You know that feeling, that mixture of excitement and exhaustion when everything comes together at the end of a major project? The final full week of the Texas Legislature’s 85th Regular Session has left us feeling like that… we just don’t know if the final product will be enough to keep the client from demanding still more.
All our still-viable priority bills passed, and the one remaining “bad bill” we opposed was so completely altered as to become benign, a vehicle for an interim study, possibly even leading to support of “Right to Repair” legislation next session, a priority of this session that fell short.
That nagging question mentioned at the end of the first paragraph — “will this session’s work product be enough to keep our hypothetical client (i.e., the Governor) from demanding more” in the form of a called Special Session — stirred the political brew as 2017’s regular session raced for its Memorial Day denouement. The answer to that will likely decide what happens in the 2018 primaries 10 months from now, that and a federal redistricting case scheduled to begin in July. Regardless of either or both those things’ outcomes, politics will almost certainly continue being more polarized and more expensive.
Will or won’t Governor Abbott call a Special Session to seek “bathroom bill” and property tax legislation more like what passed the Texas Senate, something suggested by Lt. Gov. Dan Patrick? The answer to that will supposedly determine whether or not Governor Abbott will be challenged in the 2018 Republican primary — by the Lt. Governor. (Some pundits say Patrick’s running regardless, and that his reason, whether a Special is called or not, is Abbott’s lack of leadership. If Abbott doesn’t call one, it will prove that Patrick must offer himself as the Republicans’ “true conservative”; if Abbott does call one, it will only be because Patrick made him do so, proving Abbott’s lack of “true conservative convictions.”)
The “Freedom Caucus” in the Texas House, of whom much has been written already, called for Record Votes far more often than ever before, supposedly to provide its wing of the Republican Party evidence of “true conservative” apostasy. As many challenges as social-conservatives have instigated against business-conservatives during the past three elections, I predict you will see even more in 2018.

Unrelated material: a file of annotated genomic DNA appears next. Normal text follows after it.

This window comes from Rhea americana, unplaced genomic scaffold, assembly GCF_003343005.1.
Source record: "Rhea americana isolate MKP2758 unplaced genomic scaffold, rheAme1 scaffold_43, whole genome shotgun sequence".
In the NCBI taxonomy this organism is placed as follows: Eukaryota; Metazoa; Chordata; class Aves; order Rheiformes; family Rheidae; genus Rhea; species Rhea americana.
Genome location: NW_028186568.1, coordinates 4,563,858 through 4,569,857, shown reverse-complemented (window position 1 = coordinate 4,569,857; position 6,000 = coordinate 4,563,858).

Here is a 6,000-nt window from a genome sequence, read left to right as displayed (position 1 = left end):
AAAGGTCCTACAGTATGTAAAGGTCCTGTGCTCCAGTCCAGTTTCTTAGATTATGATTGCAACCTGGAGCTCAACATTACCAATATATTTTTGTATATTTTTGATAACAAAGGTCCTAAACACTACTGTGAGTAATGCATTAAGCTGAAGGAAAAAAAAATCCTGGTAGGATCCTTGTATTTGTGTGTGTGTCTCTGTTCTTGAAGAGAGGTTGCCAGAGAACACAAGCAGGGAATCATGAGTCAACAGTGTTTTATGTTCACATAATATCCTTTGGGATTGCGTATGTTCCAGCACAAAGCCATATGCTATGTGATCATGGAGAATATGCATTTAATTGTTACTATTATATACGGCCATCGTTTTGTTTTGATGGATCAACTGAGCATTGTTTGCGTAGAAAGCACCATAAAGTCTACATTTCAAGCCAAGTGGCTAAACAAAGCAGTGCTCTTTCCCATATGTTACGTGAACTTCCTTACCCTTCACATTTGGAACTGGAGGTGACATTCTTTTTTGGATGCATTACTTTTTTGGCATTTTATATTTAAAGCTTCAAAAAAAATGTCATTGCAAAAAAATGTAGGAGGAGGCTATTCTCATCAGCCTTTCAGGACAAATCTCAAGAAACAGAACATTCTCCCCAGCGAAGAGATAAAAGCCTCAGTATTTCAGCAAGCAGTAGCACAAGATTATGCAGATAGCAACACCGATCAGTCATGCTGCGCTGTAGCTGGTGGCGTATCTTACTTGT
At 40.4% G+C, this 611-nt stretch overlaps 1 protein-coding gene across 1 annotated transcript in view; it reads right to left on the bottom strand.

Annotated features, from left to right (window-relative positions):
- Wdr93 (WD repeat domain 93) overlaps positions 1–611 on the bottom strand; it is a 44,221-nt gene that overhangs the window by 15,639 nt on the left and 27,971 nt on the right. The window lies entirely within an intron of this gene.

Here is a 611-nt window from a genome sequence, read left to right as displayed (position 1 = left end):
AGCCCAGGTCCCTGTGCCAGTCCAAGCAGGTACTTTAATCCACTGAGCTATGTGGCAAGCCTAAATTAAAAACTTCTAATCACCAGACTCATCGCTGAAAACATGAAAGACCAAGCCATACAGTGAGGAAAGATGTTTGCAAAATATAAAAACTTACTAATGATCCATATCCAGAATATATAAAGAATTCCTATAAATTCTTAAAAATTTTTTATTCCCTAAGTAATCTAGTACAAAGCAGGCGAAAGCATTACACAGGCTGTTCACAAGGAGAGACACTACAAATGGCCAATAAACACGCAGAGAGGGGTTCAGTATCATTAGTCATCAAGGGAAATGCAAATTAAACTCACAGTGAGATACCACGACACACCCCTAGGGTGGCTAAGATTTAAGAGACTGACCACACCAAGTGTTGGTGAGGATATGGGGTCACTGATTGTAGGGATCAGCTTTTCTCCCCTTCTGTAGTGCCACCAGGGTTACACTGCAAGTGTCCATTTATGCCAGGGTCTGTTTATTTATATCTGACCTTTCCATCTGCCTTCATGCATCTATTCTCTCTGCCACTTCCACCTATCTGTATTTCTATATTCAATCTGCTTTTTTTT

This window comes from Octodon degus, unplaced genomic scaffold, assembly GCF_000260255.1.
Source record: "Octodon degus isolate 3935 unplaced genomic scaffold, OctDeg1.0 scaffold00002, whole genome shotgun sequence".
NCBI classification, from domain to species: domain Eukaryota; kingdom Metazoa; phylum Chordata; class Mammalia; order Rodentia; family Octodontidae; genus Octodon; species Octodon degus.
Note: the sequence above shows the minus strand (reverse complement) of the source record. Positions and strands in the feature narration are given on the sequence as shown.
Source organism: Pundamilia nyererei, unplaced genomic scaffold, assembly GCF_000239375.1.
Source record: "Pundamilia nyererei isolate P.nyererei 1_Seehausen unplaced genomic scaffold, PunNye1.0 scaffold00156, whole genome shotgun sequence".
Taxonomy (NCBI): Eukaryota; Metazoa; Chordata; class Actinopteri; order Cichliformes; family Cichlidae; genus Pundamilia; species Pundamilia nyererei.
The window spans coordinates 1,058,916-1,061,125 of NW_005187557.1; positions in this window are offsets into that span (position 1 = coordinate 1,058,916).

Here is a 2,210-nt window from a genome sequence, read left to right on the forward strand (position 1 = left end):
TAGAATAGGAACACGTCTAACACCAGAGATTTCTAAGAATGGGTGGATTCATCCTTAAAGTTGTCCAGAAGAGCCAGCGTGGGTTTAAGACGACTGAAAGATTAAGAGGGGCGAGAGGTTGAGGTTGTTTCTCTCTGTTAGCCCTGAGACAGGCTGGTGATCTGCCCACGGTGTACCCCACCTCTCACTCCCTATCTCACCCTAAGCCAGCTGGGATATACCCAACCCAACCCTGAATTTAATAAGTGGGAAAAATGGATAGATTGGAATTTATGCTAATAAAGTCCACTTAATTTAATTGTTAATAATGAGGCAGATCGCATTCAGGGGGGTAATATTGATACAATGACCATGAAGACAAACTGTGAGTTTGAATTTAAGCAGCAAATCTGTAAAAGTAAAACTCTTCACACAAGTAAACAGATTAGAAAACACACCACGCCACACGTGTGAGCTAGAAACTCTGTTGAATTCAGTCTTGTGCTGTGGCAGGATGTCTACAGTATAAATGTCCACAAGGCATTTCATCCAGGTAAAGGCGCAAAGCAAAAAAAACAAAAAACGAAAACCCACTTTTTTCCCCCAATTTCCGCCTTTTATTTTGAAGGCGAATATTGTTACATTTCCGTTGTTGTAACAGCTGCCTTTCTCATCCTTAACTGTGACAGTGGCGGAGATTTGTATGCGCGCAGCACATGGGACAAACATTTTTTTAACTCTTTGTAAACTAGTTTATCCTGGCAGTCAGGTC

On the flip side, though again exacerbated by Freedom Caucus maneuvers, this session showed the extent of a partisan (and gender) divide that may lead to future Republican losses as shifts in the state’s demographics reduce numbers within the ‘Republican base,’ and its advantage in terms of the percentage of Texas voters. (A caveat of this purported demographic reality, however, is the effect the recently passed “Sanctuary Cities” law has on Latino voting. Will there be an immediate reduction of Hispanic registration and voting resulting from fear of aggressive enforcement of SB 4? Or will there be an obvious and strong backlash against Republicans for their party-line votes that were cited by Latinos as evidence of anti-immigrant, anti-Hispanic Republican beliefs and behavior? I can argue it either way, as others already have.)
Mix in the prospect that federal judges may cause legislative and congressional district lines to be redrawn to undo perceived redistricting bias against minorities dating back to 2011, and the 2019 political landscape could be altered significantly — even in Trump-friendly Texas.
Where do you stand on transgender bathroom issue? Do you think there should be automatic rollback elections if local taxes increase by 5 percent or more annually? If Governor Abbott calls a Special Session on these issues, should we publicly take a stand on behalf of the profession? And would your opinion be to support or oppose the Governor’s call for stronger legislation? Please let us hear from you — share your views, recommend a preferred future.